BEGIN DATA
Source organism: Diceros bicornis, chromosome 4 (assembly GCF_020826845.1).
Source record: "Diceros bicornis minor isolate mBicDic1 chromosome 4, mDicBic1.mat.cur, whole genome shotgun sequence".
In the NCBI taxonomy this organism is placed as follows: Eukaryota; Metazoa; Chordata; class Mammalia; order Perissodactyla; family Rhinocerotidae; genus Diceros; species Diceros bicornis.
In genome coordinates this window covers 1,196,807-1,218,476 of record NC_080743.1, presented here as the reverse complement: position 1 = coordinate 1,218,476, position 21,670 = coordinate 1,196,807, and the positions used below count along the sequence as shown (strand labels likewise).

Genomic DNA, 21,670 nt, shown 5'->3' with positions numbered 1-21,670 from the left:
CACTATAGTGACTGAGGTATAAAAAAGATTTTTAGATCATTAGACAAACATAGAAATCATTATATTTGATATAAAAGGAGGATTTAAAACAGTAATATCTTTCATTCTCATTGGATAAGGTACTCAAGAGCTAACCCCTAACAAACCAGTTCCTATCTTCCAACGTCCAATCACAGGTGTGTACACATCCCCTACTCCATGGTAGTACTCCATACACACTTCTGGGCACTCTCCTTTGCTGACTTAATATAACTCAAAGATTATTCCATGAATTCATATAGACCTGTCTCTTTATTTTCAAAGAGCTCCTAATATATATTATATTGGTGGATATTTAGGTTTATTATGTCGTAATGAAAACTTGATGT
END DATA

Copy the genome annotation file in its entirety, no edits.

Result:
Source organism: Diceros bicornis, chromosome 4 (assembly GCF_020826845.1).
Source record: "Diceros bicornis minor isolate mBicDic1 chromosome 4, mDicBic1.mat.cur, whole genome shotgun sequence".
In the NCBI taxonomy this organism is placed as follows: Eukaryota; Metazoa; Chordata; class Mammalia; order Perissodactyla; family Rhinocerotidae; genus Diceros; species Diceros bicornis.
In genome coordinates this window covers 1,196,807-1,218,476 of record NC_080743.1, presented here as the reverse complement: position 1 = coordinate 1,218,476, position 21,670 = coordinate 1,196,807, and the positions used below count along the sequence as shown (strand labels likewise).

Genomic DNA, 21,670 nt, shown 5'->3' with positions numbered 1-21,670 from the left:
CACTATAGTGACTGAGGTATAAAAAAGATTTTTAGATCATTAGACAAACATAGAAATCATTATATTTGATATAAAAGGAGGATTTAAAACAGTAATATCTTTCATTCTCATTGGATAAGGTACTCAAGAGCTAACCCCTAACAAACCAGTTCCTATCTTCCAACGTCCAATCACAGGTGTGTACACATCCCCTACTCCATGGTAGTACTCCATACACACTTCTGGGCACTCTCCTTTGCTGACTTAATATAACTCAAAGATTATTCCATGAATTCATATAGACCTGTCTCTTTATTTTCAAAGAGCTCCTAATATATATTATATTGGTGGATATTTAGGTTTATTATGTCGTAATGAAAACTTGATGT